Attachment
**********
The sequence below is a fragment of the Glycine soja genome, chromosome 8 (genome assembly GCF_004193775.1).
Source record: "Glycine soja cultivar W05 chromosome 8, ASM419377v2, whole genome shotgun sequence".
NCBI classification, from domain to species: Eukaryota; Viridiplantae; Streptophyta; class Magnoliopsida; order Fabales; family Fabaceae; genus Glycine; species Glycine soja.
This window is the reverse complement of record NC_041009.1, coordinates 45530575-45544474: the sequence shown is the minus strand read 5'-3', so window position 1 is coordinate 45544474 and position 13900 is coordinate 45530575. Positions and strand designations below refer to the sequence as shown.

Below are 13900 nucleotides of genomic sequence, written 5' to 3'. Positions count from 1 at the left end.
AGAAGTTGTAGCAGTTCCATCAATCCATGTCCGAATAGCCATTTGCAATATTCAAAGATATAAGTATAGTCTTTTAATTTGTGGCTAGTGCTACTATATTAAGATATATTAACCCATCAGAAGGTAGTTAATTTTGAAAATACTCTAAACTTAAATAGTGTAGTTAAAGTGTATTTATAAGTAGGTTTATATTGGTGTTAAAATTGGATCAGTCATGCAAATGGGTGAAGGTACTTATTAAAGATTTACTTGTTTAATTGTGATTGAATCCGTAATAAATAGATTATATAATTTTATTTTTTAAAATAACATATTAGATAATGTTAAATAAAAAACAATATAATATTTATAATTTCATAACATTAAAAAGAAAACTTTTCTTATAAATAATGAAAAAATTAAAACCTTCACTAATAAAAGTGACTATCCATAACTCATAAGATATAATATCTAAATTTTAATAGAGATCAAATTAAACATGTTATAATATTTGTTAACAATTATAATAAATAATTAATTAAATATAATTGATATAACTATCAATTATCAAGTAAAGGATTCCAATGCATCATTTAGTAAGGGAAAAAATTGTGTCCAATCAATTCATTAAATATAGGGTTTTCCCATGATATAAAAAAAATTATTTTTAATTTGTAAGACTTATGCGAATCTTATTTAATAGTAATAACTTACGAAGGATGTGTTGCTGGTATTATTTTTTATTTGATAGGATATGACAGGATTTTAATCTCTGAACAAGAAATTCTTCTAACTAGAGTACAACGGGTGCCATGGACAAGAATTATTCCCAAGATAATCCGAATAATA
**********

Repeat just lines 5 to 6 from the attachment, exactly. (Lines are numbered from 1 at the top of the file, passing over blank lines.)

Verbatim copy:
Below are 13900 nucleotides of genomic sequence, written 5' to 3'. Positions count from 1 at the left end.
AGAAGTTGTAGCAGTTCCATCAATCCATGTCCGAATAGCCATTTGCAATATTCAAAGATATAAGTATAGTCTTTTAATTTGTGGCTAGTGCTACTATATTAAGATATATTAACCCATCAGAAGGTAGTTAATTTTGAAAATACTCTAAACTTAAATAGTGTAGTTAAAGTGTATTTATAAGTAGGTTTATATTGGTGTTAAAATTGGATCAGTCATGCAAATGGGTGAAGGTACTTATTAAAGATTTACTTGTTTAATTGTGATTGAATCCGTAATAAATAGATTATATAATTTTATTTTTTAAAATAACATATTAGATAATGTTAAATAAAAAACAATATAATATTTATAATTTCATAACATTAAAAAGAAAACTTTTCTTATAAATAATGAAAAAATTAAAACCTTCACTAATAAAAGTGACTATCCATAACTCATAAGATATAATATCTAAATTTTAATAGAGATCAAATTAAACATGTTATAATATTTGTTAACAATTATAATAAATAATTAATTAAATATAATTGATATAACTATCAATTATCAAGTAAAGGATTCCAATGCATCATTTAGTAAGGGAAAAAATTGTGTCCAATCAATTCATTAAATATAGGGTTTTCCCATGATATAAAAAAAATTATTTTTAATTTGTAAGACTTATGCGAATCTTATTTAATAGTAATAACTTACGAAGGATGTGTTGCTGGTATTATTTTTTATTTGATAGGATATGACAGGATTTTAATCTCTGAACAAGAAATTCTTCTAACTAGAGTACAACGGGTGCCATGGACAAGAATTATTCCCAAGATAATCCGAATAATA